Hiding my Disbability at Work - How Corporate Dress Codes Fail to Consider all Employee's Needs

June 22, 2018

Wake up, make a smoothie, roll on the deodorant, next the makeup: concealer, yikes… more under eye concealer, foundation, powder, bronzer, blush, eye liner, eye shadow, mascara, lip liner and finally gloss those lips. Choose from my multiple black suits, as I look for one that has the loosest fit, I slide it on, button up my freshly pressed blouse, find the most feminine looking blazer and then slip into those four inch heels that I have decked out with those comfy shoe pads… P.s....they really don’t work.

These are some of the steps I used to take to get ready for work. I worked in the technology sales sector, which requires long hours, fresh-faced make-up, and of course the dreaded heels. And if you’re thinking it doesn’t require these things…trust me, it really does. It is even stated in some company policies that women must wear heels.

 

"It is even stated in some company policies that women must wear heels."


I hop on the streetcar and sway left to right until my stop. I’m half way to work and BAM, it hits me...the nausea, the instant bloating and the cold sweats. I mean serious bloating where I’m pretty sure I could convince my gynecologist that I’m about five months pregnant. This is routine for me, so just like clockwork, I know the drill, loosen the pants, pop the Gravol, rub on some anti-nausea fennel oil that my naturopath swears works (debatable) and hope for the best.

Am I hung-over? Ugh, I wish. Hangovers at least give you a reason to look like shit, scarf down a Starbucks double bacon breakfast sandwich with zero guilt because your still tipsy and drunk calories don’t count…or that’s what I tell myself anyway.

No, these are just some of the symptoms of Crohn’s disease, or as I like to call it my frenemy DJ Crohny D. The disease, which has no known cause or cure, essentially makes you feel like you have the stomach flu 24/7. It comes in flares and there are little to no warning signs.

I was diagnosed at the age of 17. I had been loosing weight, hair and my appetite. My stomach was in constant pain. I wouldn’t eat due to the fact that anything I ate would cause me pain, which meant that I started fainting. My parents took me to Sick Kids and they told me the news. It was a less than optimal day for me, but more so my family. I think my mom felt badly for me because there was really nothing she could do to make my disease go away and she knew this was going to be a life long battle. The only known help for Crohn’s is injectable steroids, sleep, relaxation, a bland diet and the avoidance of alcohol.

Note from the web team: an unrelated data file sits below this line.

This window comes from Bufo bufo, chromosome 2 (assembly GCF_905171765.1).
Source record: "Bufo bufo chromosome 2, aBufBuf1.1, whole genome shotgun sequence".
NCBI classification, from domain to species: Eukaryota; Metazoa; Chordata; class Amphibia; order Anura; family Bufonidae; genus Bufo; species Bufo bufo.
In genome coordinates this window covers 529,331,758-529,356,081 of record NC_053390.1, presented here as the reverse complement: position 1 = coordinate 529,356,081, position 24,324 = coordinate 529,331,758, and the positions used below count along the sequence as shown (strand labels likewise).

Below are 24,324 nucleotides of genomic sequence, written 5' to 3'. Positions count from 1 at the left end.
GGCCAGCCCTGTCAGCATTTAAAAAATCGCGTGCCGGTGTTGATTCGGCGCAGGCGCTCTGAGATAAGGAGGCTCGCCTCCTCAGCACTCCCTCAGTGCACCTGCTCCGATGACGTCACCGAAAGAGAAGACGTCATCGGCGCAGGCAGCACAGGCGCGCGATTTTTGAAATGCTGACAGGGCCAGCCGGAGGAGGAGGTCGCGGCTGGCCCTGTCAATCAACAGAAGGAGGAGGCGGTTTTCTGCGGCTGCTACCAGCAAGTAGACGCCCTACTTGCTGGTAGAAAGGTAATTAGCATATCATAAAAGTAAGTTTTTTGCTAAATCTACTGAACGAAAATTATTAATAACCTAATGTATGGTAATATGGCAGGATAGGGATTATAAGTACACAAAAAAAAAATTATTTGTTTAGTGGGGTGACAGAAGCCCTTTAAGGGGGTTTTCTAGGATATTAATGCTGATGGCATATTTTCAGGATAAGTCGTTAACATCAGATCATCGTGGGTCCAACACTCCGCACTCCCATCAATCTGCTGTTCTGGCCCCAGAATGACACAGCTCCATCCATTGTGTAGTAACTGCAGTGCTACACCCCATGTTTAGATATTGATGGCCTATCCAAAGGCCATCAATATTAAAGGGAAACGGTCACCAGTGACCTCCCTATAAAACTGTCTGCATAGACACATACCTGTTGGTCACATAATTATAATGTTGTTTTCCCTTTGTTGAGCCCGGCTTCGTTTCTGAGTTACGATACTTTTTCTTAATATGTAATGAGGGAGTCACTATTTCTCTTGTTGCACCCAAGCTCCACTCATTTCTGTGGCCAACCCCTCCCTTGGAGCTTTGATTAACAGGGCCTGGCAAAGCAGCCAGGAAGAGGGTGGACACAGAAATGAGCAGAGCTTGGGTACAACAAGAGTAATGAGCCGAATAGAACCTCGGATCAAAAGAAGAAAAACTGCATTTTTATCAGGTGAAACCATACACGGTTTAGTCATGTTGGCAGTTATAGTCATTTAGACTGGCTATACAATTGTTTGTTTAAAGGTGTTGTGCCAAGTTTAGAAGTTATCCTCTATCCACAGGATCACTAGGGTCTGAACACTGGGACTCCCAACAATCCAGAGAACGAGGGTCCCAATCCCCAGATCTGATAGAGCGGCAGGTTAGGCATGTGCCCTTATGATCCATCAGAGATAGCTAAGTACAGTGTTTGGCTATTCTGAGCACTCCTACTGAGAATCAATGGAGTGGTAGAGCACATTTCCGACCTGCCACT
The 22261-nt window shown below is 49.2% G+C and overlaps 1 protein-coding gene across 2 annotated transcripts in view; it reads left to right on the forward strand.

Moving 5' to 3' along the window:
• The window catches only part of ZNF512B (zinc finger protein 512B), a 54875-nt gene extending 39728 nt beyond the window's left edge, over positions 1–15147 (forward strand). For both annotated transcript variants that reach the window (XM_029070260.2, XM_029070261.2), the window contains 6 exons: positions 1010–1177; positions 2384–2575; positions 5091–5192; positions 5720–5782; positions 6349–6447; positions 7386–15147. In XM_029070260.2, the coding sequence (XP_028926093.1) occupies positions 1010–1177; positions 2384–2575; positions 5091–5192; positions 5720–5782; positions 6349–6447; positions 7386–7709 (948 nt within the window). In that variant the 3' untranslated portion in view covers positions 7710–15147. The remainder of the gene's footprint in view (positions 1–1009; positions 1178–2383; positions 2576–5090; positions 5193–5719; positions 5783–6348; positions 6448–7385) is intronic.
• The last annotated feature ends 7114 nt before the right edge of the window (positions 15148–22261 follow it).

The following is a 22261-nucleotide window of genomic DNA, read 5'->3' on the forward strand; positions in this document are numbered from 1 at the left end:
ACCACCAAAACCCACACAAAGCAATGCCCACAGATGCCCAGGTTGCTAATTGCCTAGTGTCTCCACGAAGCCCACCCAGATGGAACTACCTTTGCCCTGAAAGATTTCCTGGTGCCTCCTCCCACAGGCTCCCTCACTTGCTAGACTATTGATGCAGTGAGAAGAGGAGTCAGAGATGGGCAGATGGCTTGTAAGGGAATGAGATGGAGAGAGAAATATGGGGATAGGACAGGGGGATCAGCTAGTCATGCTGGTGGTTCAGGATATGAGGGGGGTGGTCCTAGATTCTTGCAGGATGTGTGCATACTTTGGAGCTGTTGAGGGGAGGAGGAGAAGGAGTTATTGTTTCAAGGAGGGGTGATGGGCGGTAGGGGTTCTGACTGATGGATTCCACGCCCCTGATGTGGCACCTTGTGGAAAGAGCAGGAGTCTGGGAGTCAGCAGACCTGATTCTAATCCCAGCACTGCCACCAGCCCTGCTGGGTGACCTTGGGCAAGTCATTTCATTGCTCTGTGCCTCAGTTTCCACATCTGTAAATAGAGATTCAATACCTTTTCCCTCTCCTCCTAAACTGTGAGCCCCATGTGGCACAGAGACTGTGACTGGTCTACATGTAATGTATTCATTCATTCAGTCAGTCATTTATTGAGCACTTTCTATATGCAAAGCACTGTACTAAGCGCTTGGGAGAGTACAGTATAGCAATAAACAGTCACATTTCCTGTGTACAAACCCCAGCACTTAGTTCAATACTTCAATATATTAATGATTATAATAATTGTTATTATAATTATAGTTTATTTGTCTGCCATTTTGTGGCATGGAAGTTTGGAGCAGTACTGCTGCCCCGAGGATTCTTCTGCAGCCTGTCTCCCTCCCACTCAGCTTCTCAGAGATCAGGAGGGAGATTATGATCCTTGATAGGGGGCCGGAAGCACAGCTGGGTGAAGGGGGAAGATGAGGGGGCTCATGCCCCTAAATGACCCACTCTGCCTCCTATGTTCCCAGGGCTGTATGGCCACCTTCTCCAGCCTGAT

I tried to manage my disease through university as best as I could, using diet and exercise but then I started my first ‘real’ job, which caused real stress.  As a 23-year-old starting her career in the big city, I wanted the university lifestyle filled with social outings, I didn't want to go to bed early with a cup of herbal tea to reduce nausea. 

Going into a sales role I was sold (ironically) on the potential to make a lot of money at a young age. I had a university and postgraduate degree but was still struggling to find that dream job. I also compared my salary to my boyfriend’s salary, we went to school in similar fields and I couldn't help but think he was making double what I was. So I switched from working at my passion of communications, which is what I went to school for and decided to go into sales. I was told that the role would be demanding and would give me the opportunity to work with fun and energetic go-getters... which I was ecstatic about! 

The only thing that was left out was the mandatory heels, compulsory happy hours and the realization that a 60-hour workweek is the bare minimum you needed to put in.